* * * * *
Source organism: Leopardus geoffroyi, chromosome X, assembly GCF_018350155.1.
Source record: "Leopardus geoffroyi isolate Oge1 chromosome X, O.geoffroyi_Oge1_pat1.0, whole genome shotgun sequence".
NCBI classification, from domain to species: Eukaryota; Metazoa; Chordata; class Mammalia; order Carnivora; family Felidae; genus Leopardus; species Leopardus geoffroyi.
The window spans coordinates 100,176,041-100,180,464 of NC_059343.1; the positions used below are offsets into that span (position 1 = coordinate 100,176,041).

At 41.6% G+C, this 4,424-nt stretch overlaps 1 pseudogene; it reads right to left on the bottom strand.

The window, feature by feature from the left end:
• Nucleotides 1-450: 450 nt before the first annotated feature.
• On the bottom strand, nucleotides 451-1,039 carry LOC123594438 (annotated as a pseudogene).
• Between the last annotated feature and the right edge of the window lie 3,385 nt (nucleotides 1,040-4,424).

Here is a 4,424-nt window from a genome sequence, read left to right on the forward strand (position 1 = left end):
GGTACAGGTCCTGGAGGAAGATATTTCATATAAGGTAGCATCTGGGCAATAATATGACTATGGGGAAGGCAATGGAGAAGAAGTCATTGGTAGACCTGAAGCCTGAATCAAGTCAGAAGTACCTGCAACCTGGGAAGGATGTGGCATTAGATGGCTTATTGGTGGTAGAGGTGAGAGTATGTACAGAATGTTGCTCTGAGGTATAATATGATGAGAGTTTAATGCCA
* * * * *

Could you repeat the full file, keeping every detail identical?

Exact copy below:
Source organism: Leopardus geoffroyi, chromosome X, assembly GCF_018350155.1.
Source record: "Leopardus geoffroyi isolate Oge1 chromosome X, O.geoffroyi_Oge1_pat1.0, whole genome shotgun sequence".
NCBI classification, from domain to species: Eukaryota; Metazoa; Chordata; class Mammalia; order Carnivora; family Felidae; genus Leopardus; species Leopardus geoffroyi.
The window spans coordinates 100,176,041-100,180,464 of NC_059343.1; the positions used below are offsets into that span (position 1 = coordinate 100,176,041).

At 41.6% G+C, this 4,424-nt stretch overlaps 1 pseudogene; it reads right to left on the bottom strand.

The window, feature by feature from the left end:
• Nucleotides 1-450: 450 nt before the first annotated feature.
• On the bottom strand, nucleotides 451-1,039 carry LOC123594438 (annotated as a pseudogene).
• Between the last annotated feature and the right edge of the window lie 3,385 nt (nucleotides 1,040-4,424).

Here is a 4,424-nt window from a genome sequence, read left to right on the forward strand (position 1 = left end):
GGTACAGGTCCTGGAGGAAGATATTTCATATAAGGTAGCATCTGGGCAATAATATGACTATGGGGAAGGCAATGGAGAAGAAGTCATTGGTAGACCTGAAGCCTGAATCAAGTCAGAAGTACCTGCAACCTGGGAAGGATGTGGCATTAGATGGCTTATTGGTGGTAGAGGTGAGAGTATGTACAGAATGTTGCTCTGAGGTATAATATGATGAGAGTTTAATGCCA